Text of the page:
The TAS Birds of the Austin, Texas Region Checklist states that Brown Creeper is "Very Rare" the last third of March.
    This photo was taken this morning March 23 at my Utley residence as I was having coffee. It is is amazing that I  heard or saw it at all given the scores of Chipping Sparrows on the property nibbling at the oak blooms. Actually at my age it is amazing that I could even hear then find this bird period. It is considered to be one of the most difficult of all North American birds to detect by call alone, especially as one ages. But that thin "seeee" call is just what drew my attention to it and it was heard it several times thereafter. I would not have expected to see one this late in the season.
  The towhee sang a bit early on and finally after a long absence a Hermit Thrush has appeared the property after being nearly absent all winter.   Just animals all north bound I guess.  A small stream of Broad-winged Hawks sailed over earlier. There will likely be more of those as the day wears on for the conditions here are perfect for such a movement today.  A Swallow-tailed Kite would be nice, and right on time.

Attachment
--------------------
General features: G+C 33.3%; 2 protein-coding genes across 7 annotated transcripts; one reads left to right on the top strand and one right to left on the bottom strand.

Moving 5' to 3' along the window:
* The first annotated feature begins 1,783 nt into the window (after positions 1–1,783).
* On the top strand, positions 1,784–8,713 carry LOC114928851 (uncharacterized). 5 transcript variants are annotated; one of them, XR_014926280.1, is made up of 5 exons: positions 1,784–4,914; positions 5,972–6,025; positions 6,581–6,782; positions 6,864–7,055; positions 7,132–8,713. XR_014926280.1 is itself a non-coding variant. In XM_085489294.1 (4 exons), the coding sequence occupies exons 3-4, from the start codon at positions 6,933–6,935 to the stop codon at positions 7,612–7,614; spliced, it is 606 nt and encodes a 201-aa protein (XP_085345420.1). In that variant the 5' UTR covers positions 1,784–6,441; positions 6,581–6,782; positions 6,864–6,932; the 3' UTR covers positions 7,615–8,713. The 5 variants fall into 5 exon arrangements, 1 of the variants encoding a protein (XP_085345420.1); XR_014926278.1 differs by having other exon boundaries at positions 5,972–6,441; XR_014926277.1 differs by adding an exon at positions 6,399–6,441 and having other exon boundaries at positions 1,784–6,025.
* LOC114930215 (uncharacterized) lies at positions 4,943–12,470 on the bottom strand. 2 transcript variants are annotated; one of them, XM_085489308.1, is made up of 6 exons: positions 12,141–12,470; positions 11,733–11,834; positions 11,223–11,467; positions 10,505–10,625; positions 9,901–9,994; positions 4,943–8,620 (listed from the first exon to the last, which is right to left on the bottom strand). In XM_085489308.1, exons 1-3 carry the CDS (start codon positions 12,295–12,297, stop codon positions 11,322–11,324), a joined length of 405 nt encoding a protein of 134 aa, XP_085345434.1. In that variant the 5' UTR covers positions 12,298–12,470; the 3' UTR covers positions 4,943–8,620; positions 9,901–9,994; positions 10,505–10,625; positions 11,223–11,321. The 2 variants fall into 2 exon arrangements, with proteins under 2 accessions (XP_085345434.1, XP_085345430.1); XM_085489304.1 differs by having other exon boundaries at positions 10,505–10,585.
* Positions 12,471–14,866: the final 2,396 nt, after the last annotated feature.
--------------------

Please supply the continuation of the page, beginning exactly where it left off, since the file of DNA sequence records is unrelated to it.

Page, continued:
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Monday, March 22, 2010

March 22, 2010 Bastrop Co

After two lousy days of weather, one rainy and one very windy, this morning was just right. Went out to dump the coffee grounds in the flower bed and there was Mr. Parula singing and the Towhee man calling for chow. Threw out the seed and withing minutes there were 6-70 birds, as usual Chipping Sparrows.